Tuesday, January 23rd, 2018.

Dr Mohammad Farsi

The incredible life story of Excelsior Academy Chair of Governors Dr Mohammad Farsi will star in a new photography exhibition focusing on people who have arrived in Tyneside and successfully made it their home.

The 77-year-old former commander in the Iranian Navy is one of 40 people whose portraits and stories are being captured by photographer Jeremy Abrahams for his display “Arrivals: Making Tyneside Home.”

People who migrated to Tyneside from overseas between 1945 and 2018 are the focus of the fascinating exhibition which will shed light on the warm welcome they received – some fleeing persecution and threats to their lives.

Dr Farsi, his wife and two sons, have built a hugely successful life in Newcastle.

He became a highly respected senior lecturer at Newcastle University and gained a reputation for his compassion in leading child welfare and safeguarding issues at Excelsior Academy and championing community Black and Minority Ethnic rights.

It’s all a far cry from the chaotic events of the Iranian Revolution of 1979, which turned Dr Farsi’s life upside down, forcing him to leave his beloved Iran under threat of death from the revolutionary government.

Photographer Jeremy will capture Dr Farsi’s image in a photo shoot in Excelsior as well as at St Joseph’s Church in Benwell, where he helps with interpretation and support for Iranian refugees.

The exhibition will paint a portrait of why people chose to come to Tyneside and how they feel about their adopted home. It will run at Newcastle’s Discovery Museum early next year.

“We have been welcomed here, we have more English friends than we have Iranian and have enjoyed our life here,” said Dr Farsi.

“They have provided an environment in which we can excel and if this story of my life is going to be exhibited, I will be over the moon.”

Dr Farsi and his family have called Newcastle home since 1982.

As a Lieutenant Commander in the Iranian Navy, he oversaw work on a ship called the Kharg being built in Tyneside’s Swan Hunter shipyard.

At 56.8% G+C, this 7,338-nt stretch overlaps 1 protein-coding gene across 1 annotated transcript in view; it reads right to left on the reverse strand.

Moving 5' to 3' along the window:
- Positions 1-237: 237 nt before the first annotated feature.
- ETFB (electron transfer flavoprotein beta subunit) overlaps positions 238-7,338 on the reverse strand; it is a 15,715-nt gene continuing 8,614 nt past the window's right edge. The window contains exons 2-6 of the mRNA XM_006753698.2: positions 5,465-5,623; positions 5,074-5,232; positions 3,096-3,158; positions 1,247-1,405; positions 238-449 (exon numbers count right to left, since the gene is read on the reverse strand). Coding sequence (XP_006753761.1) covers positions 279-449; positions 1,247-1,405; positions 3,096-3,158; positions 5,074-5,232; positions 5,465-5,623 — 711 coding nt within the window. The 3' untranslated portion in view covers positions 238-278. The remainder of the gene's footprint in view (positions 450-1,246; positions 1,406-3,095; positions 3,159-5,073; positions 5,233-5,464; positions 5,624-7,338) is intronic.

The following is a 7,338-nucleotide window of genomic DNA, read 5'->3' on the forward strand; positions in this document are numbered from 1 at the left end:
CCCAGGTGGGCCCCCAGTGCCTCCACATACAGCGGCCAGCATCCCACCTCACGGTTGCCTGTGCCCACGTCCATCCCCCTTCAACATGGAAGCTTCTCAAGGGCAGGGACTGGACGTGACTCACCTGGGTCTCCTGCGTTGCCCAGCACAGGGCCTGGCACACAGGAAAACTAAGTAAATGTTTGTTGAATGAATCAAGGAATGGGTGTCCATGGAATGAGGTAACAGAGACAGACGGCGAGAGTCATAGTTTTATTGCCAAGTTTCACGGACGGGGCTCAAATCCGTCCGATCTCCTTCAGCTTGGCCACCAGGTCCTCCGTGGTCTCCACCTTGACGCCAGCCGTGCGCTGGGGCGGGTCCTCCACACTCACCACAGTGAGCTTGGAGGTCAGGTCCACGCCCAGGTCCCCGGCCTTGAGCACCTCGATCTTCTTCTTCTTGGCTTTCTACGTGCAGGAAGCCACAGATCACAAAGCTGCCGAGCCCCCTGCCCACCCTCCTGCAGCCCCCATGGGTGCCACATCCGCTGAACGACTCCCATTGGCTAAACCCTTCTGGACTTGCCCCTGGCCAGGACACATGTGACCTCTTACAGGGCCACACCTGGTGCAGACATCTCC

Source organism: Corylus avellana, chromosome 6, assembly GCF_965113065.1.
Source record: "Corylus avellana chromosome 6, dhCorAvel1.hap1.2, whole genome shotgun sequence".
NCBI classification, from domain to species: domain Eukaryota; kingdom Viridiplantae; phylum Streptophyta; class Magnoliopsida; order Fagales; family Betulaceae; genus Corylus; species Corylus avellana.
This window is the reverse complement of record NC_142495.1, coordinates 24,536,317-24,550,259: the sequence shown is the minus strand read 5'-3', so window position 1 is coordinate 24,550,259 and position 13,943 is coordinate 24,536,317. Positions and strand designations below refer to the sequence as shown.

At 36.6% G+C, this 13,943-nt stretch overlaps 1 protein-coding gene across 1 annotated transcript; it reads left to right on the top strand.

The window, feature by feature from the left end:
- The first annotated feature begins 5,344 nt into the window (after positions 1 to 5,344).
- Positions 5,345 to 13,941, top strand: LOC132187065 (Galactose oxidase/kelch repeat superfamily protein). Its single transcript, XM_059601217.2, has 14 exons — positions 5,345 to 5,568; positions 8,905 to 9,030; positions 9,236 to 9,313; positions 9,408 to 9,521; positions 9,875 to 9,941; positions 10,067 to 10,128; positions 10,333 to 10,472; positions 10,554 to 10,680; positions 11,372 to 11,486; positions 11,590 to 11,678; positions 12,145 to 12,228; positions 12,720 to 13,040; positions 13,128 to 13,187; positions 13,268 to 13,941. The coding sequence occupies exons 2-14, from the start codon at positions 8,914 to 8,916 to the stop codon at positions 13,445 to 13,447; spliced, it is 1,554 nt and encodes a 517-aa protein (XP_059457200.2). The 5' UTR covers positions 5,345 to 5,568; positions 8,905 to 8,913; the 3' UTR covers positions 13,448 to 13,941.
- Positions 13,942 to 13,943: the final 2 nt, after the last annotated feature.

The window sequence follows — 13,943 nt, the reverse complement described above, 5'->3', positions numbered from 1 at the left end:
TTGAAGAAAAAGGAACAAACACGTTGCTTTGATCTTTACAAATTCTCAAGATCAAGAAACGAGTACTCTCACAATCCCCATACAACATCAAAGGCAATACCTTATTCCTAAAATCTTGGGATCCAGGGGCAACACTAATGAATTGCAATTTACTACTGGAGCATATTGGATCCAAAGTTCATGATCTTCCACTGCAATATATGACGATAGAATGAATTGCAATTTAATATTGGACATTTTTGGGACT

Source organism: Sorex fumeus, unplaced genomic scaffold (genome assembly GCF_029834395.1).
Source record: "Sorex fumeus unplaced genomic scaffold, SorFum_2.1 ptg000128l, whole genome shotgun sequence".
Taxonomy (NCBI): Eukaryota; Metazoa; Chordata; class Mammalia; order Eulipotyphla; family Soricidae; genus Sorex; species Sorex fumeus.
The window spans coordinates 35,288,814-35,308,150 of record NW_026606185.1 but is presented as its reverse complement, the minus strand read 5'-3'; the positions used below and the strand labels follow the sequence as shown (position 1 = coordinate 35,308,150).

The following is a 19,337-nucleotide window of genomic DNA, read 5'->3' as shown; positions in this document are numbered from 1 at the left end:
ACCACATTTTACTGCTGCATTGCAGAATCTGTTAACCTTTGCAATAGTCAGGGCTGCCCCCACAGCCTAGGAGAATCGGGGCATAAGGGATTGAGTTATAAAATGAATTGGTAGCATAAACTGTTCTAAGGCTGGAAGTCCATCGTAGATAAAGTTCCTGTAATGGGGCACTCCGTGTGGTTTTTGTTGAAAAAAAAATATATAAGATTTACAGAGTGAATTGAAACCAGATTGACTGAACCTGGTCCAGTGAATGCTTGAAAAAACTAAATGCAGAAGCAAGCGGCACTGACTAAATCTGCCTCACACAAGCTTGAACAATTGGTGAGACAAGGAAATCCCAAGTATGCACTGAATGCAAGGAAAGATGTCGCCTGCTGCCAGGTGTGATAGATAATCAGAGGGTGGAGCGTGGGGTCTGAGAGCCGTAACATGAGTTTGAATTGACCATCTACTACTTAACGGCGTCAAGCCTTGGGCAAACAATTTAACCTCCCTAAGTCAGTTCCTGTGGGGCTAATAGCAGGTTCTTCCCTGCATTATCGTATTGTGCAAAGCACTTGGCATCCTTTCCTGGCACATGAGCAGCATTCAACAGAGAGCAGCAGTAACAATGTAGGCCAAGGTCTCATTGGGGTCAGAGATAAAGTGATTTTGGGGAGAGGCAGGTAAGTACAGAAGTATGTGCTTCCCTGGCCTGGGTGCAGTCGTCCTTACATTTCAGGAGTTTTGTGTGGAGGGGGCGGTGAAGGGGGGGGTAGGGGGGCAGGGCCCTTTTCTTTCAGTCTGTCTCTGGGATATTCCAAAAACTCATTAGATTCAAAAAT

He brought his young family to the UK in the late 1970s as work continued on the vessel, returning to Iran as part of his duties when the Shah was overthrown in a revolution which sent shockwaves throughout the country and across the globe.

“In Iran after six months of seeing the revolution, I didn’t know if I was going to be alive or not, it was so difficult,” said Dr Farsi.

“There was no logic. Everything I did as a commanding officer was scrutinised, my phones were tapped, I couldn’t even send a letter out.

“I had to smuggle a letter to friends in the Merchant Navy to post from Dubai which they sent to my wife and two kids, saying ‘don’t come back, I don’t know how long I’m going to stay alive here, do whatever you can.’

“I thought I would die.” Dr Farsi was accused by the government of sending revolutionary sailors to fight on the frontline in the 1980 war with Iraq, keeping back personnel who did not support the revolution to help trigger a coup d’etat in Iran.

“I ended up with a file being put together and I was put before a military revolutionary court,” he said. “I was fortunate and believe that God was with me when I went to the court because the mullah that usually presided was not there.

“There was a law officer presiding who knew me, and that I hadn’t done anything wrong.

“He said because he knew me that he would ask questions in a particular way to conclude that there was a disciplinary case, but that I must get out of Iran as soon as possible because they want to kill me, they will kill me.

“If there was a mullah sitting there within 20 minutes I would have been shot dead.”

Dr Farsi worked with contacts to flee Iran and settled in Tyneside with his family. He describes applying for political asylum and having to denounce his country as “the darkest day of my life.”

“I hope to go back to Iran one day, I have never lost hope, I love Iran,” he said.

Photographer Jeremy said he approached Dr Farsi to be a subject after speaking with Newcastle City Councillor David Faulkner, who told him of his inspirational life story and work in Newcastle.

“What I want to bring to the exhibition is an understanding of the great variety of reasons people migrate to this country,” said Jeremy.

“Dr Farsi’s story is distinctive, very unusual and his story serves to emphasise the many different reasons people come to settle in the North East.”